The Abominable Gentlemen are always looking for exceptionally talented weird fiction authors, and luckily earlier this week the amazing Cate Gardner wandered into the Jekyll & Hyde pub - either drawn there by mysterious, demonic forces or because she wanted to get out of the rain.
Cate is the author of the short story collection Strange Men in Pinstripe Suits and if the title alone doesn't make you want to run out and buy it now, then you're dead to us.
Naturally she was beckoned over for a chin-wag, and this was the result:
What are you drinking?
Maybe something non-alcoholic (and low calorie) or maybe a pint of rum and coke, heavy on the rum - it all depends on whether I'm Jekyll or Hyde. I hope I'm Hyde.
Introduce yourself - as writers, we often get asked for boring factual author bios. If you could write an author bio unconstrained by the boundaries of reality and truth, what would it say?
My name is Cate, which is short for Catherine the Terrible and I live in a hut at the bottom of the garden with a short hairy man called The Wolf Dude and a skeletal bloke known to regular folk as the Grim Reaper.
My novellas have graced the hands of the famous (I dug up Charles Dickens and I've also dropped my books into the lap of Tim Burton - quite a feat when you consider I was flying over his garden in a hot air balloon). My short story collection is currently available on Pluto thanks to a gust of wind and an adventurous postman wearing a space suit he picked up in a fancy dress shop. Forthcoming stories will appear on all laptops and computers, possibly even some television screens, once the Gremlins in my employ have figured out how to hack the satellites. Watch this space.
If you had a Mister Hyde style alter-ego what would he/she be called and why?
Oh my, I guess by this question you are assuming that I am Jekyll whereas I may actually be a Miss Hyde pretending to be a Miss Jekyll. In saying that I suppose I should temporarily shake off my disguise and reveal who I truly am…
I am Eugenie Primrose, a time-travelling double agent in the court of Victoria and my weapons of choice are an umbrella and poisoned lipstick.
Have you noticed how I've been three different people in the first three questions? I suspect I'm very confused.
'Literary horror' - oxymoron or your bread & butter as a writer?
Neither. Of course horror can be literary, although I doubt I am (I'll leave that up to the reader to decide).
The Penny Dreadnought art features people-with-telescopes-for-eyes. What low-tech body adornment or extension would you like?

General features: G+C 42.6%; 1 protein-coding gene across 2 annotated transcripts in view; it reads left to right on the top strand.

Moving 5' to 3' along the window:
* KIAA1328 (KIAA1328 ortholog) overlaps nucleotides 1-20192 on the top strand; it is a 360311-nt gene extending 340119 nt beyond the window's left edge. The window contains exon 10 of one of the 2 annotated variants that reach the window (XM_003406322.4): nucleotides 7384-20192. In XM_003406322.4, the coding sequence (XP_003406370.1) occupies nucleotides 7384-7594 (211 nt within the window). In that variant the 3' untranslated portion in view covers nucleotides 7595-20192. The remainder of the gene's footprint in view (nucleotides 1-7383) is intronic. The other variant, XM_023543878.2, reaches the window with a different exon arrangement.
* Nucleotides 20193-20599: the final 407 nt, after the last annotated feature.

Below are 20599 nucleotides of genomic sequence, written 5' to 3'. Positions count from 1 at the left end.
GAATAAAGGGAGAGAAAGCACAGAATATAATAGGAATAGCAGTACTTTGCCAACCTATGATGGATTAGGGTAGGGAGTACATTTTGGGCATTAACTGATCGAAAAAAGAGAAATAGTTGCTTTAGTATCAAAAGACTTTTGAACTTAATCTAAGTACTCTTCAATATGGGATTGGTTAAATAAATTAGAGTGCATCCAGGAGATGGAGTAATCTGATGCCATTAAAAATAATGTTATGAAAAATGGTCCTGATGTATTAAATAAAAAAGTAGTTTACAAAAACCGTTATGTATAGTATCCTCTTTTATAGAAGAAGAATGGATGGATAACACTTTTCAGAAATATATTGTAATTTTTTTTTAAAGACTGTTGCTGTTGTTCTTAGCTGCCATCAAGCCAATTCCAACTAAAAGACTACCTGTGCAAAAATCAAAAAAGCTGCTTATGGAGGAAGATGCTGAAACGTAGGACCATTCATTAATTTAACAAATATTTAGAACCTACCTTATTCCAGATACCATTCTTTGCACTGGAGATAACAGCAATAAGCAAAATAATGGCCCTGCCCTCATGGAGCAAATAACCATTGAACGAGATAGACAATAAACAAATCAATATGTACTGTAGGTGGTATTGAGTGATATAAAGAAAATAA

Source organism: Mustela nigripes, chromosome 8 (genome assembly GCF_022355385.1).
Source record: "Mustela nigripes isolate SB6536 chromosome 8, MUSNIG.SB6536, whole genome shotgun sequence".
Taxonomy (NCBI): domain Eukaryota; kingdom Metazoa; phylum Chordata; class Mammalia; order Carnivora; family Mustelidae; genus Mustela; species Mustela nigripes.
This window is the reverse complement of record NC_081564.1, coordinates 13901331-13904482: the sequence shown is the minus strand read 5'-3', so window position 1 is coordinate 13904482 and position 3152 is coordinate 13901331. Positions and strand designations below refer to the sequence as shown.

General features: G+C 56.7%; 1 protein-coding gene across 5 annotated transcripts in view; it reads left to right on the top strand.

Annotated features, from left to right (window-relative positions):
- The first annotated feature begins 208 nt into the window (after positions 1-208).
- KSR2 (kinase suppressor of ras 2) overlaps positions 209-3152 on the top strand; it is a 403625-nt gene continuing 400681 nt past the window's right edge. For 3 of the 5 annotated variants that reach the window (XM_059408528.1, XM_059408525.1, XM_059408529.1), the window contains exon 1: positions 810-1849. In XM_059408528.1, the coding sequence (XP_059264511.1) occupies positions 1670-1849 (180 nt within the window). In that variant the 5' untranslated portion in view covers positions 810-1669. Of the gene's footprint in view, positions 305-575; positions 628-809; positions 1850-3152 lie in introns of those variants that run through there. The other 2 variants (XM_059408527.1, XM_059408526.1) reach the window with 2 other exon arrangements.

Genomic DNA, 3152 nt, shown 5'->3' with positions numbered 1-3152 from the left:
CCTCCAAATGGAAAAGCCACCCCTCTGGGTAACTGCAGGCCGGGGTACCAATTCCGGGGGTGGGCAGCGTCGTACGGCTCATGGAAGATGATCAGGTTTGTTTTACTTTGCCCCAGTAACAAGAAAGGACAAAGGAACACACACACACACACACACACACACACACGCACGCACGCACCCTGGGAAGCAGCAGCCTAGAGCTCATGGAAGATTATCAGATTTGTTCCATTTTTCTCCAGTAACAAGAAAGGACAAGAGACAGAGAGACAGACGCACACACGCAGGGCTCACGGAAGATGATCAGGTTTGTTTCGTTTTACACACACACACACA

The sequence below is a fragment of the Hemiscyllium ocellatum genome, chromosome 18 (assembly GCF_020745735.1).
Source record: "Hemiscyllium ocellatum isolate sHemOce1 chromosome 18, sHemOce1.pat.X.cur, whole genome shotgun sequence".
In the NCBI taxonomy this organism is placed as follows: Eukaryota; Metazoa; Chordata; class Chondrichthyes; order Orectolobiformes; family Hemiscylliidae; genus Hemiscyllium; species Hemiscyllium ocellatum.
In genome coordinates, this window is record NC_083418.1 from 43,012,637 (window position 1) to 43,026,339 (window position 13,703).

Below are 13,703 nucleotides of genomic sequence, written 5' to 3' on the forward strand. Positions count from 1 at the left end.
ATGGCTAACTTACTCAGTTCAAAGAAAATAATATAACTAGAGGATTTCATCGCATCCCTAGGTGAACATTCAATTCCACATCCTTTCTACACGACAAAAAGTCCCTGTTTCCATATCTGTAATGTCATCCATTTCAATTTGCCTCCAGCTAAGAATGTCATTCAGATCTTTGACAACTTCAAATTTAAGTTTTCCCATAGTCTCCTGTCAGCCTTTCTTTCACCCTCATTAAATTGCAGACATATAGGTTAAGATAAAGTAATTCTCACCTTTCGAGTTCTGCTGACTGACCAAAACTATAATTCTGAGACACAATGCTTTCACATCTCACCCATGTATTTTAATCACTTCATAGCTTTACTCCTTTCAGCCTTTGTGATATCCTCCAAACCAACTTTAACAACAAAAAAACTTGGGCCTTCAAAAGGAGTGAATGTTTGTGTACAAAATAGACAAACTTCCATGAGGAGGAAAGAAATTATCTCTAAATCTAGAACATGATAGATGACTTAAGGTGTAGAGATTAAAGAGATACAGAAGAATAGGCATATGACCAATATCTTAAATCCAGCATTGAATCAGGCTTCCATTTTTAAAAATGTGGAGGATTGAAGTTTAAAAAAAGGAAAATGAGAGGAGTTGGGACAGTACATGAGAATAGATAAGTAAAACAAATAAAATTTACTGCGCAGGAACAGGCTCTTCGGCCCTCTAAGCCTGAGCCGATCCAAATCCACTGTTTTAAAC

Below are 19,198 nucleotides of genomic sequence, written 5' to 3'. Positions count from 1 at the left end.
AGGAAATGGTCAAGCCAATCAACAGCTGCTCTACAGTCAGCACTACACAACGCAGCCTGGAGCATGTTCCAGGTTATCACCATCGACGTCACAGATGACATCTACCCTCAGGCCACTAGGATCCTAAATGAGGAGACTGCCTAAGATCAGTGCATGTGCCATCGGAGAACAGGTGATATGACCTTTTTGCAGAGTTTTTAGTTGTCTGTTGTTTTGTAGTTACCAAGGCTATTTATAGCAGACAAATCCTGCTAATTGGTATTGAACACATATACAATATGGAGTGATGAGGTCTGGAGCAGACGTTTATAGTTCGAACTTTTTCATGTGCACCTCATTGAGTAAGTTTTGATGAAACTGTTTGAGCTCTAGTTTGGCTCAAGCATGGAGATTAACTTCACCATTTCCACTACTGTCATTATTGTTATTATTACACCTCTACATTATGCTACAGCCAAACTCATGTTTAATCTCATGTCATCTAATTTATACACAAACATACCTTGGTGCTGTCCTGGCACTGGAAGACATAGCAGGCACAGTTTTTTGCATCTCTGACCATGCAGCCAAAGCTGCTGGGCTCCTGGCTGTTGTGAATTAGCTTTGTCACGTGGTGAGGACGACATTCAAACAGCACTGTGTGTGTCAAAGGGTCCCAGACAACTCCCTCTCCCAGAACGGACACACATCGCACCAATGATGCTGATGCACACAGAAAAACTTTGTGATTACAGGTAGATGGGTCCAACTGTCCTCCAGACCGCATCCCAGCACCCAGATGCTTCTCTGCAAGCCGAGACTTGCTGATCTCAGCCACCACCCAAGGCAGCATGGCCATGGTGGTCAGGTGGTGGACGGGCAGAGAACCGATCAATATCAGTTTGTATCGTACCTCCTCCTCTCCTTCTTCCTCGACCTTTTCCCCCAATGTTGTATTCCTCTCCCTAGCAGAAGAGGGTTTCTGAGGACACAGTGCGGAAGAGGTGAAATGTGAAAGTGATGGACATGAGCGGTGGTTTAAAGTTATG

Something to make me taller would be good. Then I could finish painting the little strip of wall above my bath. At the moment, I'm contemplating really high platform shoes or balancing on someone's shoulders.
If you could make any one person - alive or dead, male or female, real or fictional - an honorary Abominable Gentleman, who would it be and why?
Oscar Wilde for his wit, his dress sense and his fabulous hair.
Let's bitch - we partially came up with the idea of Penny Dreadnought in reaction to a lot of the 'sparkly vampire' school of supernatural writing. What about writing or publishing today makes you want to scream?
I don't think anything makes me want to scream but that's a rather boring reply. Ooh, I do have something. I want to scream every time someone at work asks have I read Fifty Shades of Grey and then goes on to tell me how bloody brilliant it is and I should read it. And I doubly hate that they'll then re-read that book a dozen times rather than giving another author a go.
I'm a little mad now.
Be honest - despite being a seasoned horror pro, are you actually confident you can pronounce 'Cthulhu' correctly in public?
Until I heard the word spoken in an episode of Supernatural (season 6, I think), I was saying it completely wrong. And no, I'm not confident I could pronounce it correctly, but I'll admit I also don't really care about Cthulhu. I'm not a Lovecraft fan. (Should I get my coat now?)
What's the most abominable thing you've done that you want to reveal to the internet at large?
Now if I don't answer this question you're going to think I have something to hide. Thus, I shan't answer the question.
The third issue of Penny Dreadnought is about the world ending. What's your favourite literary apocalypse?
I want to say 'I am Legend' by Richard Matheson, but that would be cheating because I've only watched the movies. I know! I loved 'The Forest of Hands and Teeth' by Carrie Ryan, but was less keen on the sequels so feel I shouldn't pick that. So I'll plump for 'The Road' by Cormac McCarthy.
Aliens are threatening to destroy the human race unless we can prove we are civilised enough to live. However they are short of time, and out of the entire cultural repository of the world to date, they want a single short story of your to prove we are worth not vaporising. Which story do you pick and why?
I guess I should pick Empty Box Motel because it’s a sad little tale and the aliens will be too busy wiping their eyes and blowing their noses to kill us all. They may still vaporise me though.
Buy Cate Gardner's books! And don't forget the first Penny Dreadnought Omnibus is out now (Amazon| Amazon UK|Barnes & Noble)
Now I feel anxious. How do you say, Cthulhu? I've never heard it said aloud.ReplyDelete
Cuth-Hul-Hu. Hmmm, I have appeared to have just spelled it out, but used caps.
I can honestly say, Cate, that if any story in the world would do it, it'd be Empty Box Motel.ReplyDelete
(That same thing makes me a little mad too--that one with the book that shall not be named. And, I mean, I even write that sort of thing half the time. Just... not THAT SORT OF THING.)
Cate - YOU'VE NOT READ I AM LEGEND?????????ReplyDelete
I agree wholeheartedly with your choice of The Road.ReplyDelete